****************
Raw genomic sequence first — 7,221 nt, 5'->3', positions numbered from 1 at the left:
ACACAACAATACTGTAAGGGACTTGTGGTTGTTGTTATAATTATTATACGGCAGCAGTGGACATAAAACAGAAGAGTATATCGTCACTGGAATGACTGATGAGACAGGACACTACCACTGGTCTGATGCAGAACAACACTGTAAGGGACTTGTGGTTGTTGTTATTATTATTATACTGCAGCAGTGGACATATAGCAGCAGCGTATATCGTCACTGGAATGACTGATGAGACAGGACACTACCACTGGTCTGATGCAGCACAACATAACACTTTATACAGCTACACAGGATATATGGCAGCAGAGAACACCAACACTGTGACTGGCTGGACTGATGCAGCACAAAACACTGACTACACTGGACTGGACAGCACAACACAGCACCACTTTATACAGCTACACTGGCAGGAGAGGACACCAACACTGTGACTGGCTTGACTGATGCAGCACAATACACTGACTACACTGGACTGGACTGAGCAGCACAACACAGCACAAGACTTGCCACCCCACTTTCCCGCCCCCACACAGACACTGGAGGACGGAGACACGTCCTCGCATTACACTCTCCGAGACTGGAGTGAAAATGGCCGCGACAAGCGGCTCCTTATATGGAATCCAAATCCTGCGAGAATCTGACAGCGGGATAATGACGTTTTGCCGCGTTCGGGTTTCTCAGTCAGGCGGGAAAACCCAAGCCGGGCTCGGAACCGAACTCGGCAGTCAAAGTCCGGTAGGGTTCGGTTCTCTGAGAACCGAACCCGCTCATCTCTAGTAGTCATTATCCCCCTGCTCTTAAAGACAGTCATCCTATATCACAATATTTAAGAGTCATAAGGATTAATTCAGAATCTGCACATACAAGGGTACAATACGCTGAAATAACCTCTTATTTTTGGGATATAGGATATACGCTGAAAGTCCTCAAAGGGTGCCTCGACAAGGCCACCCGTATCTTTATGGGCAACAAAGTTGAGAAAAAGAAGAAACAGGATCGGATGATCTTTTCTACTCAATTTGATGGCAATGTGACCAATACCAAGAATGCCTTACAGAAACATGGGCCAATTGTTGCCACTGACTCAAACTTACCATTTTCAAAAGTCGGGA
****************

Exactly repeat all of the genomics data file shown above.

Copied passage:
Raw genomic sequence first — 7,221 nt, 5'->3', positions numbered from 1 at the left:
ACACAACAATACTGTAAGGGACTTGTGGTTGTTGTTATAATTATTATACGGCAGCAGTGGACATAAAACAGAAGAGTATATCGTCACTGGAATGACTGATGAGACAGGACACTACCACTGGTCTGATGCAGAACAACACTGTAAGGGACTTGTGGTTGTTGTTATTATTATTATACTGCAGCAGTGGACATATAGCAGCAGCGTATATCGTCACTGGAATGACTGATGAGACAGGACACTACCACTGGTCTGATGCAGCACAACATAACACTTTATACAGCTACACAGGATATATGGCAGCAGAGAACACCAACACTGTGACTGGCTGGACTGATGCAGCACAAAACACTGACTACACTGGACTGGACAGCACAACACAGCACCACTTTATACAGCTACACTGGCAGGAGAGGACACCAACACTGTGACTGGCTTGACTGATGCAGCACAATACACTGACTACACTGGACTGGACTGAGCAGCACAACACAGCACAAGACTTGCCACCCCACTTTCCCGCCCCCACACAGACACTGGAGGACGGAGACACGTCCTCGCATTACACTCTCCGAGACTGGAGTGAAAATGGCCGCGACAAGCGGCTCCTTATATGGAATCCAAATCCTGCGAGAATCTGACAGCGGGATAATGACGTTTTGCCGCGTTCGGGTTTCTCAGTCAGGCGGGAAAACCCAAGCCGGGCTCGGAACCGAACTCGGCAGTCAAAGTCCGGTAGGGTTCGGTTCTCTGAGAACCGAACCCGCTCATCTCTAGTAGTCATTATCCCCCTGCTCTTAAAGACAGTCATCCTATATCACAATATTTAAGAGTCATAAGGATTAATTCAGAATCTGCACATACAAGGGTACAATACGCTGAAATAACCTCTTATTTTTGGGATATAGGATATACGCTGAAAGTCCTCAAAGGGTGCCTCGACAAGGCCACCCGTATCTTTATGGGCAACAAAGTTGAGAAAAAGAAGAAACAGGATCGGATGATCTTTTCTACTCAATTTGATGGCAATGTGACCAATACCAAGAATGCCTTACAGAAACATGGGCCAATTGTTGCCACTGACTCAAACTTACCATTTTCAAAAGTCGGGA